It’s always a good feeling when you do something new – visiting a city for the first time, reading a new book, watching a new movie. So I was pleasantly surprised when my copy of the recent Degrees Of Freedom album, ‘Perfect World’ hit my doormat. Some new music by a band I’d never heard before was just what I needed.
The story behind the album is interesting – it’s the culmination of guitarist John Aulabaugh’s mid-life crisis, which took a Blues Brothers twist when he decided to pull his band back together after a quarter of a century. I’m not sure if a 106-mile road trip or the Illinois Law Enforcement Agency were involved, but I’m sure the sunglasses put in an appearance!
As far as line-up goes, Degrees Of Freedom are guitarist John Aulabaugh, vocalist Michael Husler, Michael Murphy on bass and drummer Tim Murphy. In addition, the album benefits from guest appearances from Lydia Salinkova on keys and strings, Ken Barnum on bass and Paul Garisto on drums.
Perfect World is an eclectic mix of tracks, ranging from the rock to the melodic, from the driving beat to the tunefully pensive. Each tune has a slightly different flavour hinting at a wide range of influences and moods. My personal favourites are Again and Again, Overwhelmed, and Howlin’ at the Moon, tracks that show the best that Degrees of Freedom offer – great musicianship, a lyric that tells a story, and a tune that sticks in your head after the album has long finished.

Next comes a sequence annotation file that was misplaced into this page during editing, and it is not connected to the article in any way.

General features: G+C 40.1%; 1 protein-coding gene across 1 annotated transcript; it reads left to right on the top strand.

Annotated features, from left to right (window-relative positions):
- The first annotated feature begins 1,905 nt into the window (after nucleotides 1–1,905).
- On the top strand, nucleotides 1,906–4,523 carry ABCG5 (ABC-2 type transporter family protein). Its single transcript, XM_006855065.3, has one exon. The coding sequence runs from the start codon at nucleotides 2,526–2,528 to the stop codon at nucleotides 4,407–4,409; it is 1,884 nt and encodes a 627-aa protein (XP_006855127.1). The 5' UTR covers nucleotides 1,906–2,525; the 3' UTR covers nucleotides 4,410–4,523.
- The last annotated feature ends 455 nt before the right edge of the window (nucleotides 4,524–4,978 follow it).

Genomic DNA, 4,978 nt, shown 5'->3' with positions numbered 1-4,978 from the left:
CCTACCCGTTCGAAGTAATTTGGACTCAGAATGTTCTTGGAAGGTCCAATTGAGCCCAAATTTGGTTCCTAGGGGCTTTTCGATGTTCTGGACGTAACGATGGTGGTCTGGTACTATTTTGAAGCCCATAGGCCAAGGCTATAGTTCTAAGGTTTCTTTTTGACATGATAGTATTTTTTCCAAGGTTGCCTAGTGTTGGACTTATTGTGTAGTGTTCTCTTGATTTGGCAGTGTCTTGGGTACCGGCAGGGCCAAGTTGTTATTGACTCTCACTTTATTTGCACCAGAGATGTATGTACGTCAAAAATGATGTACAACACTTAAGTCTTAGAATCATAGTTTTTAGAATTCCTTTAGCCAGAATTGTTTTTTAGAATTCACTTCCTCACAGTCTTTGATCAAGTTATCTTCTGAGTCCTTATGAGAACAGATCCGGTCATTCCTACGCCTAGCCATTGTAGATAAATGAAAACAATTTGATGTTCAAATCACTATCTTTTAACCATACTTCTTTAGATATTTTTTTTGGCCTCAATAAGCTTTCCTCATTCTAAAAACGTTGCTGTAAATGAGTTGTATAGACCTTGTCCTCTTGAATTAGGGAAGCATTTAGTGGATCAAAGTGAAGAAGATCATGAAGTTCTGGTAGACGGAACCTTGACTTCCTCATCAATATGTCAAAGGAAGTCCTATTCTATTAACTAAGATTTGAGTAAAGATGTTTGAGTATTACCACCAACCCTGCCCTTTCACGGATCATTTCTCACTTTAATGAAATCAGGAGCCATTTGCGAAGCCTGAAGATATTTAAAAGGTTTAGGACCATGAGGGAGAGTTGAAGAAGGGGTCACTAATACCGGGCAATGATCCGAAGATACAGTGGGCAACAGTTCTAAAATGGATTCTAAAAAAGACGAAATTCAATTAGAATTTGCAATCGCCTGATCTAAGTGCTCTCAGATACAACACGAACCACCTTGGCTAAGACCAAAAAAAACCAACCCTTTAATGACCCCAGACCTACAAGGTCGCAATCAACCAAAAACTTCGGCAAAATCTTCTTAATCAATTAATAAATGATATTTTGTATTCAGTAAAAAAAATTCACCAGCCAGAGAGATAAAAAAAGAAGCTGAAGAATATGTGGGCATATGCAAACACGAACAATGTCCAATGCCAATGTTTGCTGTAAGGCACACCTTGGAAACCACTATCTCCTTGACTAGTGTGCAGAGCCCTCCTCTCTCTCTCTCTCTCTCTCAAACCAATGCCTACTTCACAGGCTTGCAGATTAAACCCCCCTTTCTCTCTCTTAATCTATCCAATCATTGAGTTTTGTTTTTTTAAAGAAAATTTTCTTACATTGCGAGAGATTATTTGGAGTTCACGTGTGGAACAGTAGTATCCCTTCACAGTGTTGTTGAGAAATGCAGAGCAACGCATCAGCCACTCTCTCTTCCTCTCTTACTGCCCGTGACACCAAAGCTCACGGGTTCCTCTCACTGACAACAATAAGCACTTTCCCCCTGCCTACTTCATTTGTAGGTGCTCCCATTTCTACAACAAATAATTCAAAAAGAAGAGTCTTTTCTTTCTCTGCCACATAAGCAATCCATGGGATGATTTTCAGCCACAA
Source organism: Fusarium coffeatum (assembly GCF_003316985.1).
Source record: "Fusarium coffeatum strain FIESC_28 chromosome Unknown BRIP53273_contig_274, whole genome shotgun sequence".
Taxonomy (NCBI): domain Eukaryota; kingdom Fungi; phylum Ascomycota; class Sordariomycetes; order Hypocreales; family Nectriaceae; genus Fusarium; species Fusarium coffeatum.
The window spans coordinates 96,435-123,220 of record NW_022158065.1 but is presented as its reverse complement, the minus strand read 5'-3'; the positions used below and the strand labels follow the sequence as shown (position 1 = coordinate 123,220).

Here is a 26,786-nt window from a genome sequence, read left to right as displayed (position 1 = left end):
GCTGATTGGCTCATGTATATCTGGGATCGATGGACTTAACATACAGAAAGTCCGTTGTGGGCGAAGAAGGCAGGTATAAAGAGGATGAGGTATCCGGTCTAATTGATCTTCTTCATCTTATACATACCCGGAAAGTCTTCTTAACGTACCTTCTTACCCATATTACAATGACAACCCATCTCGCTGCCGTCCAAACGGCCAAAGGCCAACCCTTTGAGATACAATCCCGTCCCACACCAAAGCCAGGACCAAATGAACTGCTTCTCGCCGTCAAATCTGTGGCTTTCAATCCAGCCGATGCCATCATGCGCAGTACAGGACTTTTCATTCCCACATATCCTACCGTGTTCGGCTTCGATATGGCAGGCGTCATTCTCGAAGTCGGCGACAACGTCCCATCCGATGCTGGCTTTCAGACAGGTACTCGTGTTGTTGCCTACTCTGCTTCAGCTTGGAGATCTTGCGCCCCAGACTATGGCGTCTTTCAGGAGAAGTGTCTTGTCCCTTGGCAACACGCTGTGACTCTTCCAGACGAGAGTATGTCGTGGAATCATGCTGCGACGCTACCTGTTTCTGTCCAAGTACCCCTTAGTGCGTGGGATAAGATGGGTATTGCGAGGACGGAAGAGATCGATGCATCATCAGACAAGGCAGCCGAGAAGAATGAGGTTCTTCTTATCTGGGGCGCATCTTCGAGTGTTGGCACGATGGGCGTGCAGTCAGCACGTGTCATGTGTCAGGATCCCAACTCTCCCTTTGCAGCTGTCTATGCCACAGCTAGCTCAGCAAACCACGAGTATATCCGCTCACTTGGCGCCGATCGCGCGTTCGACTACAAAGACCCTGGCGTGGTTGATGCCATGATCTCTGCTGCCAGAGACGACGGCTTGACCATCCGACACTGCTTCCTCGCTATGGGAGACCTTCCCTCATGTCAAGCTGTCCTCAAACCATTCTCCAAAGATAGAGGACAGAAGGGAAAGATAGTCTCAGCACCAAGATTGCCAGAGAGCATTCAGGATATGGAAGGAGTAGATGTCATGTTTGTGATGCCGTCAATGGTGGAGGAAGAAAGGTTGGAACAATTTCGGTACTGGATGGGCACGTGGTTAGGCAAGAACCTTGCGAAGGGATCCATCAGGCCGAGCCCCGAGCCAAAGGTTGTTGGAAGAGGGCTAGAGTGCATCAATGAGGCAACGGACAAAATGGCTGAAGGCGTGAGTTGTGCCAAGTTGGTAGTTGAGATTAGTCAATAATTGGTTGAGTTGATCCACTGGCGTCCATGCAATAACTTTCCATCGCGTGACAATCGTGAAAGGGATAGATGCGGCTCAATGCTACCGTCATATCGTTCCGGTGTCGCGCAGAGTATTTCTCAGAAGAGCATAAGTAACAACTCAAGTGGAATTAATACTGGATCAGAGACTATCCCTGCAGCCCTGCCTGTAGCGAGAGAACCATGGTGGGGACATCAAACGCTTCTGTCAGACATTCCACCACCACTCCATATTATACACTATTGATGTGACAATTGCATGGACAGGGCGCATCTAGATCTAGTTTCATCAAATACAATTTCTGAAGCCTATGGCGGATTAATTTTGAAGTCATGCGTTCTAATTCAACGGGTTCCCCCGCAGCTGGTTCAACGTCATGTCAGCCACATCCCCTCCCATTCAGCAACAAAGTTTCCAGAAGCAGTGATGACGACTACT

The remaining tracks are all very good standalone tracks, including the title track, Perfect World, deliberately written in a mix of time-signatures so that it never quite settles into a comfortable groove in your head.
These days, it’s rare that you’ll sit and listen to an album from start to finish. I’m old enough to recall a time before people simply downloaded individual tracks, and then hit the shuffle button. Gone are the days when an album took you on a journey, with all of the tracks hanging together and taking you from A to B. And there’s the only problem I have with the album. Perfect World is, to me, an example of how nine great songs don’t quite hang together as a great album when played in sequence.
Now I’m very aware that I’m being picky here, but it’s that range of influences I mentioned before that possibly contributes to this. Don’t get me wrong – this is far better than most of the stuff you hear on the radio these days, and is worthy of a place on your shelf.
As a collection, Perfect World is excellent. As an album, it’s merely very good indeed…
- Again and Again
- Howlin’ at the Moon
- Bring Me
- Lie to Me
- Hand of the Devil
- Perfect World